Regional Assemblies of Eritrea

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politics and government of
Eritrea
Constitution (not enforced)
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Lower Regional Assemblies of Eritrea are found in each of Eritrea's six zones. These Assemblies are responsible for setting a local agenda in the event that they are not overruled by the National Assembly. The Regional Assemblies are in turn popularly elected within each region.

At the time of independence in 1993 Eritrea was arranged into ten provinces. These provinces were similar to the nine provinces operating during the colonial period. In 1996, these were consolidated into six regions (zobas). The regional electors elect the members of the Regional Assembly. However, the regional administrator is not selected by the Regional Assembly unlike the National Assembly of Eritrea that elects the President of Eritrea.

Background[edit]

While Eritrea was federated to Ethiopia, and later annexed from 1952-1962, the Eritrean Assembly was the legislative body. Eritrea has a one party National Assembly governed by People’s Front for Democracy and Justice (PFDJ) (originally Eritrean Liberation Front) , an authoritarian government. From the time of independence since 30 May 1991, the country has been continuing with a transitional government elected during the elections in April 1993. The scheduled elections in 2001 has been postponed indefinitely.[1] The regional and local elections are conducted on a periodic basis on a restricted framework. All men and women of any ethnic or religious background are eligible to vote. No parties or groups other than PFDJ are allowed to contest and the elections are presided by representatives from PDFJ. Policy decisions should be centered around the party mandate and opposition and dissenters have been imprisoned.[2]

Regions[edit]

At the time of independence in 1993 Eritrea was arranged into ten provinces. These provinces were similar to the nine provinces operating during the colonial period. In 1996, these were consolidated into six regions (zobas). The boundaries of these new regions are based on catchment basins. Critics of this policy contend that the Government of Eritrea was erasing the historical fabric of Eritrea while proponents believe that these new Regional boundaries would ease historical land disputes. Furthermore proponents of this policy argue that basing boundaries on an important natural resource would ease the planning of its use.[3]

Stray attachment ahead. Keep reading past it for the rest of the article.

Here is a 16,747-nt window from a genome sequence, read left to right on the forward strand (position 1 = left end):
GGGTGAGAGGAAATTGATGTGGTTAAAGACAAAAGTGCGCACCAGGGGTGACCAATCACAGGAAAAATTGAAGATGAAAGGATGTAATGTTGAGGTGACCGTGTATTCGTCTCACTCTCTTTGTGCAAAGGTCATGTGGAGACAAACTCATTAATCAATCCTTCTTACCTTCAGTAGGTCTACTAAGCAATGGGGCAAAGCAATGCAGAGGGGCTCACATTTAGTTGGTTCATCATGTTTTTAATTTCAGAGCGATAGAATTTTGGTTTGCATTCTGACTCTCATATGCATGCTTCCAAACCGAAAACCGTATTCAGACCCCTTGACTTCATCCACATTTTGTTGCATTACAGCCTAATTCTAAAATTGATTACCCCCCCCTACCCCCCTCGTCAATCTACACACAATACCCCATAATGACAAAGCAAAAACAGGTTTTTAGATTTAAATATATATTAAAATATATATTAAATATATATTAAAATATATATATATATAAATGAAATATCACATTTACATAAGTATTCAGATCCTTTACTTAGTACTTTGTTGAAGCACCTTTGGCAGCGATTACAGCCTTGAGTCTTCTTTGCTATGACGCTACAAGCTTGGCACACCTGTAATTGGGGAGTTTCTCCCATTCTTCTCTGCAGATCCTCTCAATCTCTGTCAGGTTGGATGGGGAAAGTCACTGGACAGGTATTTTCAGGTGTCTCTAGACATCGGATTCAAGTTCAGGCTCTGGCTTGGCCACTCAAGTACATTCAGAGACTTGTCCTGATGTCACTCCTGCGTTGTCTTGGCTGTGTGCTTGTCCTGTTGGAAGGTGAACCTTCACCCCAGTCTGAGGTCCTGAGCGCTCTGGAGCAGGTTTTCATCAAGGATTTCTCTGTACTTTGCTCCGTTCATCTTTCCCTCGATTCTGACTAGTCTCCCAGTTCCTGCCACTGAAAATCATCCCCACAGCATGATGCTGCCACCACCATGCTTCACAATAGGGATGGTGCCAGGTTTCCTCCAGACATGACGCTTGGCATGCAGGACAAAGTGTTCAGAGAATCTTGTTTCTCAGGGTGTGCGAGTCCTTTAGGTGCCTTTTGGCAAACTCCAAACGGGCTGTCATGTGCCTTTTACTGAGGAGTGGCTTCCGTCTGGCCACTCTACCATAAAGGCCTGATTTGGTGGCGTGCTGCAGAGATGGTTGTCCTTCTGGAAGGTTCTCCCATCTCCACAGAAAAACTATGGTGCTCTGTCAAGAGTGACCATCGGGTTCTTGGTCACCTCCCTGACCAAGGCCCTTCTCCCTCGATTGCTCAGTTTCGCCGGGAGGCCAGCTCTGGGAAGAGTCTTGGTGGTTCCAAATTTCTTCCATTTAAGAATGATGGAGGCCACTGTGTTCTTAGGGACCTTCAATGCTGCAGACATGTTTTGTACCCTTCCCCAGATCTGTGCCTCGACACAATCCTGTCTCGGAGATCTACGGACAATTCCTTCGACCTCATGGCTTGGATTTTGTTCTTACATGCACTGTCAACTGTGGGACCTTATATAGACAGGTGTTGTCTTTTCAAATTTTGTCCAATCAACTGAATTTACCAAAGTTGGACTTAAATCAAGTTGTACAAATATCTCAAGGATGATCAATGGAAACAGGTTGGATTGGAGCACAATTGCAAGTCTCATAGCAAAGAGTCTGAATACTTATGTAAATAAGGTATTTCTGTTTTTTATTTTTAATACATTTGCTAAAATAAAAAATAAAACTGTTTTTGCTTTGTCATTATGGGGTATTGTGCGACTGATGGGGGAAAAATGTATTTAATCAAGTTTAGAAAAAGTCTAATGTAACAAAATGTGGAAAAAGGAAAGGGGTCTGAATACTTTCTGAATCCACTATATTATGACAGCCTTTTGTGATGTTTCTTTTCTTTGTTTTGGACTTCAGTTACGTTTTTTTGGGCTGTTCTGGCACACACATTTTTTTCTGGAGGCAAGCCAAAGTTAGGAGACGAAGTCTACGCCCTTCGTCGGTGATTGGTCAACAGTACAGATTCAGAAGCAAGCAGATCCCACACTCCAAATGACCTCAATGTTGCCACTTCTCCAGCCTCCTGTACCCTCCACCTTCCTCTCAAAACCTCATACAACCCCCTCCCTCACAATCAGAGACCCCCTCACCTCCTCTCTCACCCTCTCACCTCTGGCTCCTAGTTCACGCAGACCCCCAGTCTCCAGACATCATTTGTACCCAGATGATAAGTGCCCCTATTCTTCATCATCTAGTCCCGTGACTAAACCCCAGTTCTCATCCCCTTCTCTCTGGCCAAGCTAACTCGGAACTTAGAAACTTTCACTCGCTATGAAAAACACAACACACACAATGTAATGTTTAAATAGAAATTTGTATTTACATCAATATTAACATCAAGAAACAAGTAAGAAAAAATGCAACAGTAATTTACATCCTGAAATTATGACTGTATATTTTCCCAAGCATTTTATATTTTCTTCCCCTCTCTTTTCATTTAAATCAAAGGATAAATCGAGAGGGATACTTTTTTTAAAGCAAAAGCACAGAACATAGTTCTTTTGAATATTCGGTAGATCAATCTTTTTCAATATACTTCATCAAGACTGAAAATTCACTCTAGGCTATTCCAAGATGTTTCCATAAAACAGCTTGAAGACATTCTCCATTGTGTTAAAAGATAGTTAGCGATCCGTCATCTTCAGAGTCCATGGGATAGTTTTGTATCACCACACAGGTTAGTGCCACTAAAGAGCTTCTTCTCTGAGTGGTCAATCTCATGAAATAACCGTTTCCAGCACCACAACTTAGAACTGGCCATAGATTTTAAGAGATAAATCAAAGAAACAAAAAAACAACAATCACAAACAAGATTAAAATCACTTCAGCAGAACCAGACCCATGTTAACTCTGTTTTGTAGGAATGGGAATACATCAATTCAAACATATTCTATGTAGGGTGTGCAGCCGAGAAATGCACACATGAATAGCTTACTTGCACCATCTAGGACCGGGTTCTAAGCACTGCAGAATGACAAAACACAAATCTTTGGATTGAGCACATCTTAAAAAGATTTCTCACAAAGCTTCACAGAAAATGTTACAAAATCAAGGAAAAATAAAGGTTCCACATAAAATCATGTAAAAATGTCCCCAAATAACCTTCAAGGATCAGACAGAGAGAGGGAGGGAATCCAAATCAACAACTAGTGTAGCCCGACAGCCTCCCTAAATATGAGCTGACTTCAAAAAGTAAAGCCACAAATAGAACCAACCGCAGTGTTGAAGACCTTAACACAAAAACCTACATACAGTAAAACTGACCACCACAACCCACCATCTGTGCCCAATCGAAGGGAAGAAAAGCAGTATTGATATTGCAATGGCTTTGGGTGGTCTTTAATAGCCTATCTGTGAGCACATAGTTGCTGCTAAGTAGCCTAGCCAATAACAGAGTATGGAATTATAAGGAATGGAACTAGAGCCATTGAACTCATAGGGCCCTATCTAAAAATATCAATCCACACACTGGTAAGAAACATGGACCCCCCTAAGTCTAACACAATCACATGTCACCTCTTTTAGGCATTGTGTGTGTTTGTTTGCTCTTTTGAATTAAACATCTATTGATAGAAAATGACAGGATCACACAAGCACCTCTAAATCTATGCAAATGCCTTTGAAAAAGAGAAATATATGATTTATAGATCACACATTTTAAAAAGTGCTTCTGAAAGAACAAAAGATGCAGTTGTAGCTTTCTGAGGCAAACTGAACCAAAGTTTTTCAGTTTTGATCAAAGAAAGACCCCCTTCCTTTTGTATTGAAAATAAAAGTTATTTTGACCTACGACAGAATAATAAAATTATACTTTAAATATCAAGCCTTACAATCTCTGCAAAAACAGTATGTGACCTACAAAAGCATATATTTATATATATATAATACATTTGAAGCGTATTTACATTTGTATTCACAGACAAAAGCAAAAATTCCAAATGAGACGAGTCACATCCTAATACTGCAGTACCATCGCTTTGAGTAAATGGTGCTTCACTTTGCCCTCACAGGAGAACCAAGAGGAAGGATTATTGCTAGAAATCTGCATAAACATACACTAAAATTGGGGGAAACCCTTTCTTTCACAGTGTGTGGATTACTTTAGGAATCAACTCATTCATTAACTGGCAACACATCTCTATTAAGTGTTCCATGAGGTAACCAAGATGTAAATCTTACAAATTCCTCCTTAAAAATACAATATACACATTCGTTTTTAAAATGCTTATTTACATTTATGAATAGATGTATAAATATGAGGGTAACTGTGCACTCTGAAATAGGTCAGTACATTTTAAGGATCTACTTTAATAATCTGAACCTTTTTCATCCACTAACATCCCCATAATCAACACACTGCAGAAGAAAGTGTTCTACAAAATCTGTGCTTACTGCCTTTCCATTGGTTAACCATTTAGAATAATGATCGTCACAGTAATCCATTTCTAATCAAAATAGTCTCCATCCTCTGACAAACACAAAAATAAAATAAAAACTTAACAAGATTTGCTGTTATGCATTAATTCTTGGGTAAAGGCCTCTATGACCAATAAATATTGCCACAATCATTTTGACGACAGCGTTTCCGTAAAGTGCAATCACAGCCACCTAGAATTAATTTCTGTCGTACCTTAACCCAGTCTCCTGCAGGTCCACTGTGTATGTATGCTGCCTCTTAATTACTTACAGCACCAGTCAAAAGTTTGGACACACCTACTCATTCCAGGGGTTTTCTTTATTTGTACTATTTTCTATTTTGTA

The composition of the 150 members of the National Assembly is: 75 members from the Central Committee members of the ruling PFDJ and 75 others elected from the 527 member Constituent Assembly in 1997. The 75 members were elected by the 527 Constituent Assembly members from all the six regional assemblies.[4]

Constitutional powers[edit]

Each region has a locally elected regional assembly while the local administrator is appointed by the President of Eritrea. During Cabinet meetings the President also meets with the Regional Administrators who report on the activities of their regions. The Regional Assemblies are charged with developing a budget for local programs and hearing the concerns of the local populations. Local programs included cultural events, infrastructure such as feeder roads, and to promote afforestation.[1] The regional administrator is not selected by the Regional Assembly unlike the National Assembly of Eritrea that elects the President of Eritrea.[5]

References[edit]

  1. ^ a b "Elections in Eritrea". African Elections. Retrieved 12 November 2016. 
  2. ^ "Eritrea". Freedom House. Retrieved 12 November 2016. 
  3. ^ "Eritrea to have 6 administrative regions". Eritrea Profile. 20 May 1995. 
  4. ^ "Eritrean Government". Embassy of the state of Eritrea, Sweden. Retrieved 12 November 2016. 
  5. ^ USA (PRD) International Business Publications (2004). Eritrea Foreign Policy And Government Guide. Int'l Business Publications. p. 110. ISBN 9780739796412. 

External links[edit]